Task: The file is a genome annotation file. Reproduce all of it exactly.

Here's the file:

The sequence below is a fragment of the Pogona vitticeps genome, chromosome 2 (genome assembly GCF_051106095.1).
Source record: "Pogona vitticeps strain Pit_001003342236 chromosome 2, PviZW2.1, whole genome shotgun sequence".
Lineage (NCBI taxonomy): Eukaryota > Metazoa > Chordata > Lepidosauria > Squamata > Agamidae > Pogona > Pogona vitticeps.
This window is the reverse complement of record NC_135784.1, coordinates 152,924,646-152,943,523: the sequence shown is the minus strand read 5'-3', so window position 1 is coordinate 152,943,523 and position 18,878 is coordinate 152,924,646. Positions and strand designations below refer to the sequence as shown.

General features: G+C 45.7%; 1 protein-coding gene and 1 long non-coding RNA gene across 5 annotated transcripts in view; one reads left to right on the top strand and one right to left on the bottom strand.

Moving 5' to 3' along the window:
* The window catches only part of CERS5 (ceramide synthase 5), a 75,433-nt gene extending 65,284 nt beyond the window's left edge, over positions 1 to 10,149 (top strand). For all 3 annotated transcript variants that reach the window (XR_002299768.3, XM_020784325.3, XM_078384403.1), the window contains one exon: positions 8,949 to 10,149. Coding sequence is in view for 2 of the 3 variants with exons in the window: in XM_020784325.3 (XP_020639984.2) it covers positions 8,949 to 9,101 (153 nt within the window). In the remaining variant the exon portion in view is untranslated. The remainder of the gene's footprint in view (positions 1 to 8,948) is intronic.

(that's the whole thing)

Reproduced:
The sequence below is a fragment of the Pogona vitticeps genome, chromosome 2 (genome assembly GCF_051106095.1).
Source record: "Pogona vitticeps strain Pit_001003342236 chromosome 2, PviZW2.1, whole genome shotgun sequence".
Lineage (NCBI taxonomy): Eukaryota > Metazoa > Chordata > Lepidosauria > Squamata > Agamidae > Pogona > Pogona vitticeps.
This window is the reverse complement of record NC_135784.1, coordinates 152,924,646-152,943,523: the sequence shown is the minus strand read 5'-3', so window position 1 is coordinate 152,943,523 and position 18,878 is coordinate 152,924,646. Positions and strand designations below refer to the sequence as shown.

General features: G+C 45.7%; 1 protein-coding gene and 1 long non-coding RNA gene across 5 annotated transcripts in view; one reads left to right on the top strand and one right to left on the bottom strand.

Moving 5' to 3' along the window:
* The window catches only part of CERS5 (ceramide synthase 5), a 75,433-nt gene extending 65,284 nt beyond the window's left edge, over positions 1 to 10,149 (top strand). For all 3 annotated transcript variants that reach the window (XR_002299768.3, XM_020784325.3, XM_078384403.1), the window contains one exon: positions 8,949 to 10,149. Coding sequence is in view for 2 of the 3 variants with exons in the window: in XM_020784325.3 (XP_020639984.2) it covers positions 8,949 to 9,101 (153 nt within the window). In the remaining variant the exon portion in view is untranslated. The remainder of the gene's footprint in view (positions 1 to 8,948) is intronic.